Night Playgrounds explores the outcome of sky-high city prices. They force young people to seek out activities that are cheap, accessible but often forbidden. By climbing fences into closed communal locations, young people use the “privacy” afforded by nighttime, they blur the boundaries between private and public. They search for an intimacy that’s almost always at arm’s length.
Through expressive paintings, textiles and a touch video interactive experience, this installation is a thoughtful visual and sensorial experience. Somewhere between fantasy and reality, documentary film and visual fiction, Night Playgrounds is a painting of these young people come to life.
The installation is a combination of paintings, videos, and textile elements selected and customized to fit the gallery space. I am planning for several paintings and about a few short-loop videos operated by viewers touching specific objects e.g. a beer can. Paintings will be hung on the walls and the videos on flat screen monitors, also mounted on the walls, with each showing imagined urban spaces.
As I have 8 videos on loop and 24 paintings, I am open to working with curator/gallery to narrow down to the most effective curated selection of what I am proposing. I am also open to problem solving and working around any limitations of the space that might come up.
The video performances lie somewhere between being staged and how they organically interact with one another. For example the performers all had significant agency over their own wardrobes and how their bodies were represented within the videos. Each short performative looped video talks with the physical paintings and is colourized, as a narrative painting that is larger-than-life. This creates glimpses of a non-linear narrative of an adventurous summer of pool hopping, drinking, and carving out their own space.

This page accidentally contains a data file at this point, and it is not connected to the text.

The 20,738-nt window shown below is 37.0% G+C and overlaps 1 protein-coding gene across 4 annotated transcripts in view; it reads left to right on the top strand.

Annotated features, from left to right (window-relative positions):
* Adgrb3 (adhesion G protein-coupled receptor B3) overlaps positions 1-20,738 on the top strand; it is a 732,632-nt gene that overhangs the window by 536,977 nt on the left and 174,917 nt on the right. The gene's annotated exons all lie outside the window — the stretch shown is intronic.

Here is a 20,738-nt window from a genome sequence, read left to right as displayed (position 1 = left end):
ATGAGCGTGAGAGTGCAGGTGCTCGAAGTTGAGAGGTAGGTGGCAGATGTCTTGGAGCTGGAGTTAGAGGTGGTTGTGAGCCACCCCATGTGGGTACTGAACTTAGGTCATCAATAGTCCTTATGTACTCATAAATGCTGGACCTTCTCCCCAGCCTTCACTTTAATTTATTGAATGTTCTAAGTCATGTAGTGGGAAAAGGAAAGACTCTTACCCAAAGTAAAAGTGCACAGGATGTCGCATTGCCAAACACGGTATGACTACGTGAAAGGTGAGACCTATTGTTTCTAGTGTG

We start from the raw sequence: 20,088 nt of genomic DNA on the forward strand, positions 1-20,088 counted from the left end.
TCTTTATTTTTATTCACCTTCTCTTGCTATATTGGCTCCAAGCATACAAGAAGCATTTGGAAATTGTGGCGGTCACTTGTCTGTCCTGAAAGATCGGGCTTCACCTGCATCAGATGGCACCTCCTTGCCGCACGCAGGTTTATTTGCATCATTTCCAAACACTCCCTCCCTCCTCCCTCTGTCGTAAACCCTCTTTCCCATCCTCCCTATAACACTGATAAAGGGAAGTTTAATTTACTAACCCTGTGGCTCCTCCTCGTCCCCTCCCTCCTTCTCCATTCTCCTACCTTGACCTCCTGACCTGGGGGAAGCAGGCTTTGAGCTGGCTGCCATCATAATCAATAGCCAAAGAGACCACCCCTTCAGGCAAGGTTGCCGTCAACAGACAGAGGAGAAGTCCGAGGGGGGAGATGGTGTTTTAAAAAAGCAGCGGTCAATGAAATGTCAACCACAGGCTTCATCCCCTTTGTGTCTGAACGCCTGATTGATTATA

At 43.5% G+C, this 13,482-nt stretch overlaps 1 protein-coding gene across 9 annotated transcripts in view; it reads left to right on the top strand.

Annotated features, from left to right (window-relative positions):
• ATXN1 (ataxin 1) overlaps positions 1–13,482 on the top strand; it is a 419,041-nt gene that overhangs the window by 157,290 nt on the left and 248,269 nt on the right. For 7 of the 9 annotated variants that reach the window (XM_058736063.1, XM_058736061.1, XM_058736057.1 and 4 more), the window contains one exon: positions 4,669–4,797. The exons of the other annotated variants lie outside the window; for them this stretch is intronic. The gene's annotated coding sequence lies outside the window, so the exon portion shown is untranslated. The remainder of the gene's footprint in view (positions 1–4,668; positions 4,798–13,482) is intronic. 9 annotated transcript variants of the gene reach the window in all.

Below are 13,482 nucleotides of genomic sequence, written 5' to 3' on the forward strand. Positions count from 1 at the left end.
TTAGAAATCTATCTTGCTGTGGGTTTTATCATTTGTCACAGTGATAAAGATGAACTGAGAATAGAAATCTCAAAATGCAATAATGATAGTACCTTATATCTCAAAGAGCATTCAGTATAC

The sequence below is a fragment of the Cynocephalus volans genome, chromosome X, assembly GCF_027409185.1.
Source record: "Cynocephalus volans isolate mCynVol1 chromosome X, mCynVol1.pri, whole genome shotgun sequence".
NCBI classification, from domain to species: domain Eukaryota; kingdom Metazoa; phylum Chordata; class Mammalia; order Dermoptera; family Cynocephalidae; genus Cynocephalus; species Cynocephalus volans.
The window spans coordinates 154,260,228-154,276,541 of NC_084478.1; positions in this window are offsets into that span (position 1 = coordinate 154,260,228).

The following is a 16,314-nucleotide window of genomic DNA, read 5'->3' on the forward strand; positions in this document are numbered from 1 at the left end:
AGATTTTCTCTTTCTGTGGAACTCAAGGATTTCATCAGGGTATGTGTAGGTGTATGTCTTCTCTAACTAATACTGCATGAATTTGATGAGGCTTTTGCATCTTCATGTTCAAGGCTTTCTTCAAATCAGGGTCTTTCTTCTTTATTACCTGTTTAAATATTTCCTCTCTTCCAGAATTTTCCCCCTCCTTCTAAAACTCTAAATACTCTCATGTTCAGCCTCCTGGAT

Transforming the white cube, some of the walls are painted a very dark blue and lighting is added so that the viewer can re-experience nighttime. Paintings and elements of the installation will need special lighting. Each painting is lit with a spotlight that is masked with cinefoil to direct the light.
Viewers are invited to touch objects that come out as fragments into the space – remnants from this performed evening – such as beer cans and swimsuits, which are on plinths in front of paused videos on flat screens. Touching each object activates a different video. It stops when the viewer stops touching the object. The element of touch to pause and play videos allows viewers a tactile agency in experiencing the exhibition.
Depending on the size and configuration of the gallery, a streetlamp (bright light attached to ceiling) could cascade through fabric leaves covering the ceiling the way tree leaves hover above the streets. (The leaves are attached to less visible nets.)
If the gallery space is large enough, I could create hot pink knit chain link fences to divide the space, separating a textile pool, allowing viewers to see video on loop within, but not allowing them to enter the space. These separations mimic the forbidden spaces in the paintings and videos. The viewer is not allowed entry inside the pool but remains a voyeur to the textile water and video projection within.
A different variation was shown at Vidéographe in Montréal with Trinity Square Video. See the essay by Maiko Tanaka
The artist would like to acknowledge the support of the Canada Council for the Arts and the Ontario Arts Council for this project.